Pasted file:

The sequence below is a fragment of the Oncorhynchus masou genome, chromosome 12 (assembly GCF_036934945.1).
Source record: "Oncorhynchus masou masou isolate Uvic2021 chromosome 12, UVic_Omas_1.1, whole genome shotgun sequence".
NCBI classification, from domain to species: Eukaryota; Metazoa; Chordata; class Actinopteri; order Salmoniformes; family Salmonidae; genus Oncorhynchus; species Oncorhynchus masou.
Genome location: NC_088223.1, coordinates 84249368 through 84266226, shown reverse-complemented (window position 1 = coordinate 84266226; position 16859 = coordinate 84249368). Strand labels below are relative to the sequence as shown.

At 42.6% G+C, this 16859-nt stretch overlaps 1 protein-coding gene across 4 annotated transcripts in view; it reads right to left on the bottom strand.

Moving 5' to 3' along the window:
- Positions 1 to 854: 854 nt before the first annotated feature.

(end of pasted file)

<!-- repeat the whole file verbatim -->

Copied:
The sequence below is a fragment of the Oncorhynchus masou genome, chromosome 12 (assembly GCF_036934945.1).
Source record: "Oncorhynchus masou masou isolate Uvic2021 chromosome 12, UVic_Omas_1.1, whole genome shotgun sequence".
NCBI classification, from domain to species: Eukaryota; Metazoa; Chordata; class Actinopteri; order Salmoniformes; family Salmonidae; genus Oncorhynchus; species Oncorhynchus masou.
Genome location: NC_088223.1, coordinates 84249368 through 84266226, shown reverse-complemented (window position 1 = coordinate 84266226; position 16859 = coordinate 84249368). Strand labels below are relative to the sequence as shown.

At 42.6% G+C, this 16859-nt stretch overlaps 1 protein-coding gene across 4 annotated transcripts in view; it reads right to left on the bottom strand.

Moving 5' to 3' along the window:
- Positions 1 to 854: 854 nt before the first annotated feature.